In the wake of its brutal war in Ukraine, as of Sept. 5, Russia’s natural gas exports had fallen to 21 billion cubic meters, two-thirds lower than last year and six times lower than in 2021.
The EU has responded by upping its renewable energy strategy while seeking alternative sources to help meet its natural gas demands in the meantime. Azerbaijan (a part of the former Soviet Union) is one of those countries, signing a new deal for doubling gas exports to Europe by 2027.
However, increasing energy imports from petro-states such as Azerbaijan will not hasten Europe’s renewable energy transition; it will only complicate it.
Azerbaijan is not the first petro-state where undemocratic and aggressive governments are propped due to their oil and gas exports; Saudi Arabia and Iran are the best-known examples. But Azerbaijan’s situation, lying at the center of the Eurasian heartland, and its proximity to the war in Ukraine are unique. International support for countries such as Azerbaijan engaged in "petro-aggression" has implications for the broader global shift to renewable energy, and it’s worth asking what multinational companies can, and should, do in response.
Of pipelines and conflict
If the world has rejected normalizing Russia’s aggression, why the double standard with Azerbaijan? As an American of Armenian descent, I’ve followed the long history of violence in the South Caucasus between Azerbaijan and Armenia, most recently resulting in the "Second Karabakh War" and thousands of casualties on both sides. As of September, Azerbaijan has forcibly removed and ethnically cleansed 100,000 Armenians from the region known as Nagorno-Karabakh.
Shortly after President Ilhan Aliyev claimed victory in Karabakh, Turkey, which also has a history of genocide and violence against Armenia, Azerbaijan signed a new gas pipeline deal connecting the Turkish city of Igdir with Nakchivan, a region controlled by Azerbaijan, just west of Karabakh and Armenia. The new pipeline will join other pipelines connecting the Caspian Sea oil and gas fields with the Mediterranean.
Anna Ohanyan, a professor of political science and international relations at Stonehill College, wrote recently in Foreign Policy that Azerbaijan likely seeks to achieve an extraterritorial corridor that would allow it to gradually take control of Armenian land and circumvent geopolitical sanctions for ignoring internationally recognized borders.
False power and petro-aggression
Azerbaijan's rise as an energy exporter is already giving it "false geopolitical power." The country’s fossil resources are quickly diminishing as its own domestic demands increase, limiting its export supplies even as it tries to execute deals with Europe and leverage them to prevent European nations from thwarting its ambitions in Armenia.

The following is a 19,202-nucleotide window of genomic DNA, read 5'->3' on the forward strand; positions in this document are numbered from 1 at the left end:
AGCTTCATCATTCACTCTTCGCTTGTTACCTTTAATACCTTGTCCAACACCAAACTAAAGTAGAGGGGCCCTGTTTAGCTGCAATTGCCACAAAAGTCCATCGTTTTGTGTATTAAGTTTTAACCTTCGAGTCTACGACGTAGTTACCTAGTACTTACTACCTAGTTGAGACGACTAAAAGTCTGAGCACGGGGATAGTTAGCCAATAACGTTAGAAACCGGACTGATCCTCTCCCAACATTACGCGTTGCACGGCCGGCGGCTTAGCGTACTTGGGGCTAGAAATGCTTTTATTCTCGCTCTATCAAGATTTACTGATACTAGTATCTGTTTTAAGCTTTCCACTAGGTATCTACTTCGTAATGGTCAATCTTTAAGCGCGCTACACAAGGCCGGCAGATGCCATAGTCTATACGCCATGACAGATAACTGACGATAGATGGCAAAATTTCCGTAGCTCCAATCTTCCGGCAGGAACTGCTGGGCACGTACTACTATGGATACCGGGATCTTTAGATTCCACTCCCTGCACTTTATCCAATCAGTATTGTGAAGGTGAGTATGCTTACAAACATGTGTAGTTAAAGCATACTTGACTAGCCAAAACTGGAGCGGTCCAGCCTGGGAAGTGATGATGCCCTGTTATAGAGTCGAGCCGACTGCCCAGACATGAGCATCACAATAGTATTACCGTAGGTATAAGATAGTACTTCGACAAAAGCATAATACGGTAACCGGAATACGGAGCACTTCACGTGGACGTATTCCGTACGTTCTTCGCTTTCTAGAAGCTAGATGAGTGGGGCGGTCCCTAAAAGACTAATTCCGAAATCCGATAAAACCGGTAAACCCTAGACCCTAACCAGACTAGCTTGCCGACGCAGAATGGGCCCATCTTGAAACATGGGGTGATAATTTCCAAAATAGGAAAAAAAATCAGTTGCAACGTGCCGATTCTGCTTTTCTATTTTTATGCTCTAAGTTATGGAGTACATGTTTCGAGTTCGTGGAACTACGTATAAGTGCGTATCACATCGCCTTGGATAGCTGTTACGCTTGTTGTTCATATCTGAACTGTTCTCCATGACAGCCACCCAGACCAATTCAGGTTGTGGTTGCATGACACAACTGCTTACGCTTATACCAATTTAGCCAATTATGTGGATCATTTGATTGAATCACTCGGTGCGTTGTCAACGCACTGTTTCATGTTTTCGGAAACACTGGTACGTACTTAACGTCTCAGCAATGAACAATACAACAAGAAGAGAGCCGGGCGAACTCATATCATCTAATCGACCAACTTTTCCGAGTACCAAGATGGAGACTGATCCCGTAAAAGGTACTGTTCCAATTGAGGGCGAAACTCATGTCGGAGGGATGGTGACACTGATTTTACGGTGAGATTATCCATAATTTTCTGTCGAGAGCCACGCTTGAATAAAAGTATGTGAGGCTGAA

"It is very unlikely that Azerbaijan will be able to meet its rising export demands to the EU," wrote analysts at The Economist Intelligence Unit. Azerbaijan’s oil and gas reserves could be depleted by 2030, according to a report in Third World Quarterly. "Azerbaijan's leverage is honestly a puzzle to me and is hugely overestimated," Ohanyan told me. "Azerbaijan signed an agreement with Russia before Russia invaded Ukraine for energy cooperation; Azerbaijan is unable to meet its own demands and promises to Europe and as a result is basically buying gas from Russia and then selling it to Europe."
Azeri-style belligerence is sometimes known as petro-aggression: when a country's fossil fuel riches and supposed economic clout embolden it to be more aggressive, targeting neighboring states to expand its geopolitical power. "In this situation, … [Azerbaijan] is not only an authoritarian state, which is already a risk factor, but it’s a petro-state," said Ohanyan. "Petro-states behave completely differently and they are more likely to start wars."
Fully 50 percent of Azerbaijan’s state budget and 90 percent of its export revenue comes from oil and gas output, showcasing just how intertwined fossil fuels are with the country’s future.
The shift to renewables needs to accelerate
As the world shifts to more renewable energy, countries such as Azerbaijan or Russia, which heavily rely on fossil fuel exports for their geopolitical power, will face new limits as demand for gas and oil decreases. Renewable energy is a force function for democracy and democratic practices as it decentralizes power and privatizes economic authority, but only when met with government support. "[President Aliyev] going to resist the green transition because if carried out, it would diversify Azerbaijan's economy and bring new players into it along with decentralizing power, which are all things President Aliyev has been working against," said Ohanyan.
Even authoritarians such as Aliyev can’t stop this transition: Azerbaijan recently signed agreements with the Abu Dhabi Future Energy Company for solar and wind projects totaling 1 GW, and the country has a stated goal to reach carbon neutrality by 2050.
Call to action
The conflict in the South Caucasus matters to large multinational corporations and their shift to a greener future, and they should get involved, said Ohanyan: "I think companies need to invest and start paying attention to how conflicts are resolved. Conflicts should be resolved through negotiation and companies need to speak much louder against the use of force."
Multinationals, she added, "are a beneficiary of a peaceful transition to a green economy." Rather than relying on fossil fuel supplies from petro-states, multinational corporations can accelerate their investments in the energy transition and reduce the need for such fossil-fuel imports. Programs such as the REPowerEU, launched in response to Russia’s invasion of Ukraine, are an example of promising action; but for now, the focus on Russia has only shifted fossil-fueled power grabs elsewhere.